The recent case of Eric Garner brought to light what has long needed healing in the police department, yet no one is talking about it. I’ve heard experts say officers need better training, higher pay and more education to prevent anymore tragedies. Not one person has mentioned PTSD.
I’m not saying PTSD is an excuse for a corrupt officer who engages in irresponsible criminal behavior just because they have a chip on their shoulder or a bad attitude. But to ignore the possibility of how much PTSD is affecting officers is doing a great disservice not only to the first responders but to the communities they serve.
In my twenties, I was in a committed relationship with a police officer in New York. He worked in a poor, high crime neighborhood that was littered with violence. During one of his shifts, he witnessed one of the neighborhood drug dealers get shot. He raced to help the guy, holding the victim’s exposed intestines inside his body, sealing off hemorrhaging with a tourniquet and calling for help. He saved this drug dealer’s life. Weeks later, the dealer was back on the street and when he saw the officer who saved his life he didn’t thank him. He glared at him with hatred. The officer acknowledged it didn’t matter how he tried to help. A criminal will never respect an officer. That is the nature of the toxic relationship of one who enforces laws, and the other who breaks them.
Looking back, this officer I dated had signs of PTSD. He couldn’t listen to rap music because he said it triggered bad memories and stress. He always had his gun on him, strapped to his ankle, which didn’t allow him a true break from his job. Neither did his police radio that was on 24/7 in his house, on call to assist an emergency. He was always on edge, no matter how hard he tried to exhibit a cool and in-control front, underneath it he was always considering the worst that could happen. Who could blame him? He saw the worst that could happen all the time on his job. For him, the bad guys were a chronic threat and he always needed to be prepared. Even though he was a good guy – trustworthy, loyal and spiritual with a big heart – the relationship ended because I wasn’t comfortable being with someone who was so on edge all the time, and who bottled up anger only to explode at little things.
I don’t understand how people think that an officer who sees horrific violence, faced with dangerous threats and death as part of their job description wouldn’t be affected by PTSD any more than the soldier who spends years down range in Afghanistan. Many officers, especially in big cities like New York, Chicago and Seattle, are on the front lines every day. No wonder these cities have the highest officer suicide rates. The stress and threats to safety is constant, sometimes for the duration of their career. These men and woman are human beings, they’re not programmed robots that are immune to trauma. If you had to deal with the absolute worst side of humanity every day, some who abuse you and threaten your life, what kind of attitude would you have? I’m not saying it’s right for an officer to be unprofessional because they’re stressed, but I believe if they want to remain emotionally healthy on their job they must implement a stress management and healing regime to re-boot themselves.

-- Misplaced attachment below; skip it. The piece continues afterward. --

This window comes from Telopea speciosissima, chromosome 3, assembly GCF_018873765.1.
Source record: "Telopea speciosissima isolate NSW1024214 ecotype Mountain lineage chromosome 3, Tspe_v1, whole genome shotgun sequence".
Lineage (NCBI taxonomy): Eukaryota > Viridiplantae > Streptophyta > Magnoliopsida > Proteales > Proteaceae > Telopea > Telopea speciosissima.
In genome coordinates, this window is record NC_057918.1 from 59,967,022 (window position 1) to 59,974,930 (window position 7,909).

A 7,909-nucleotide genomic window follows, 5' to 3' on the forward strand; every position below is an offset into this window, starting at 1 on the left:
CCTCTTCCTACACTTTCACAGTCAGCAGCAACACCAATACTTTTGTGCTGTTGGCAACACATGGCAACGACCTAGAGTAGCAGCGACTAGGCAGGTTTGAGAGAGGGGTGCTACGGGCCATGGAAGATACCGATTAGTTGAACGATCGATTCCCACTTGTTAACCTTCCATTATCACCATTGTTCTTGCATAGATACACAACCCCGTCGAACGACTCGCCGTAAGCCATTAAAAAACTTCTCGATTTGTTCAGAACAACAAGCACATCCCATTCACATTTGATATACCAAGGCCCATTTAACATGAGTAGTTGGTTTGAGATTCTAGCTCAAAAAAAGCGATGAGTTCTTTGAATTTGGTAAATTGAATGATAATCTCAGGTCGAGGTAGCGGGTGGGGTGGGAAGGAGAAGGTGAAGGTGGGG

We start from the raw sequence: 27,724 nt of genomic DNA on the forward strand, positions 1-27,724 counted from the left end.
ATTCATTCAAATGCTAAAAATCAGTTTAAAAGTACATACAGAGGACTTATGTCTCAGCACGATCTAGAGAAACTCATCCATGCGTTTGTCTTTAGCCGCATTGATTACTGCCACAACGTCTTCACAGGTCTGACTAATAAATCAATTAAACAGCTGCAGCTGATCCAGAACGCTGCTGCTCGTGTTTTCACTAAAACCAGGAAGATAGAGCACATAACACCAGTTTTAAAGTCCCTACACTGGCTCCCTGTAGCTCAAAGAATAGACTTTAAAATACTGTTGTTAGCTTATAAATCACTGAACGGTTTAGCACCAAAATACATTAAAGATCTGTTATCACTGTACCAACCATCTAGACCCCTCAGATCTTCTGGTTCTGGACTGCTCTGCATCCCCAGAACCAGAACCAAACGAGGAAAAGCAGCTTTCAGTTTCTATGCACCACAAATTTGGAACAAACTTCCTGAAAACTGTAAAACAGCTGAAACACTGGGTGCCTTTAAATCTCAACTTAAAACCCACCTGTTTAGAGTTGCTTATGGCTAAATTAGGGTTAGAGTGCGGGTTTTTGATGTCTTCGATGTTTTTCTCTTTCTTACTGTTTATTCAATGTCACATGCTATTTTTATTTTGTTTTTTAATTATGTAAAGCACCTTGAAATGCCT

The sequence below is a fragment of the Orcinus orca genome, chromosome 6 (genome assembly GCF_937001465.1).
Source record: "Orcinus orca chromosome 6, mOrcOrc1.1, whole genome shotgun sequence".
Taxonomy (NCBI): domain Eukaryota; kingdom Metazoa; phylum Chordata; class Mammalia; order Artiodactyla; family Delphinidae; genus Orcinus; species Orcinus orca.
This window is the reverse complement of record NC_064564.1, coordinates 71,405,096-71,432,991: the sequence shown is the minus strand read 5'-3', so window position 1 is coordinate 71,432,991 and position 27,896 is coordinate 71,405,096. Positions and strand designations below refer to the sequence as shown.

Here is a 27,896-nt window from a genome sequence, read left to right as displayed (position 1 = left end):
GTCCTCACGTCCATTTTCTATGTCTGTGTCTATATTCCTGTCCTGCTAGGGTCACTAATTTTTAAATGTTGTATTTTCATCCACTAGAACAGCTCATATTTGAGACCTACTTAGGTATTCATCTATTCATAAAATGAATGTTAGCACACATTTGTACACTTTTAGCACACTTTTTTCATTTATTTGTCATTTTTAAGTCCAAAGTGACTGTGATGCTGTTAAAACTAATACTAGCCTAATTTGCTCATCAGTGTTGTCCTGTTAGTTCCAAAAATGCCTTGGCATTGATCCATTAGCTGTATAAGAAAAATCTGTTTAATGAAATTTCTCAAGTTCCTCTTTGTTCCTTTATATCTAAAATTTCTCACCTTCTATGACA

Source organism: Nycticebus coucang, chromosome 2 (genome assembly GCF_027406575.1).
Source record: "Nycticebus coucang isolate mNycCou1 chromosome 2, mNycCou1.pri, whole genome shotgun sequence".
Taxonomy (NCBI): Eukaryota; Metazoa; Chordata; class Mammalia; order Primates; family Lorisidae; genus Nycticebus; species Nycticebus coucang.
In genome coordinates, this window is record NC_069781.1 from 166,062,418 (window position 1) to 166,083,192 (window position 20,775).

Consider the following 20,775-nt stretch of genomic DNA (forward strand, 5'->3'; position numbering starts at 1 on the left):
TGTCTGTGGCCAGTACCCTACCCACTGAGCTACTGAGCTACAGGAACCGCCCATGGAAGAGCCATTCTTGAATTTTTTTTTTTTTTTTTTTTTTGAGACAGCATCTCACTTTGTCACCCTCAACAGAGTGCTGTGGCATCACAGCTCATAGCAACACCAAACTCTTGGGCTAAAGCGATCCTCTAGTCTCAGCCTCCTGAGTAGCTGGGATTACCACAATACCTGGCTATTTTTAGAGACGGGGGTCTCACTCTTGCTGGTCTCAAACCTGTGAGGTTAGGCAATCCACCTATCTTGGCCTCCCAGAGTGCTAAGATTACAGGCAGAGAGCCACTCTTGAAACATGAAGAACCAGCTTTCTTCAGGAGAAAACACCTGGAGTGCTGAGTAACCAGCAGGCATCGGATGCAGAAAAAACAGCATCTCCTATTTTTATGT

One of my clients is a retired NYPD Emergency Service Unit Detective, an amazing person and family man, who has heroically rescued people in dire circumstances. He recently approached the department about my yoga therapy program that helped soldiers in the Army pre and post-deployments. The New York Police Department wasn’t interested in my idea to provide stress management training and PTSD healing support for any of their officers. I was hoping they would allow me to start at the ground level, and introduce these techniques in the police academy. No such luck, yet. I was told the culture isn’t open to it.
I pray the cultural resistance in police departments is overcome by accepting responsibility for the health and well-being of these civil servants who risk their lives for their job, and the protection of the neighborhoods they patrol. I would like to see police officers learn mandatory yoga therapy-based stress management and PTSD healing techniques. Even if some officers never use them, at least they have the option and awareness of how they can help themselves, and potentially avoid killing another unarmed, non-violent civilian because their trauma was triggered, and the fear factor overrode self-control. We can’t excuse unjust deaths of civilians, but with compassion and confronting the underlying issue of PTSD, we may improve and ultimately save lives. I’d love to be part of the solution when the New York Police Department is ready to implement a new stress management strategy. If it worked for soldiers, it will work for them.
For more information about police and PTSD, visit PolicePTSD.com.
For police officers and departments seeking new wellness strategies, check out Yoga for Heroes.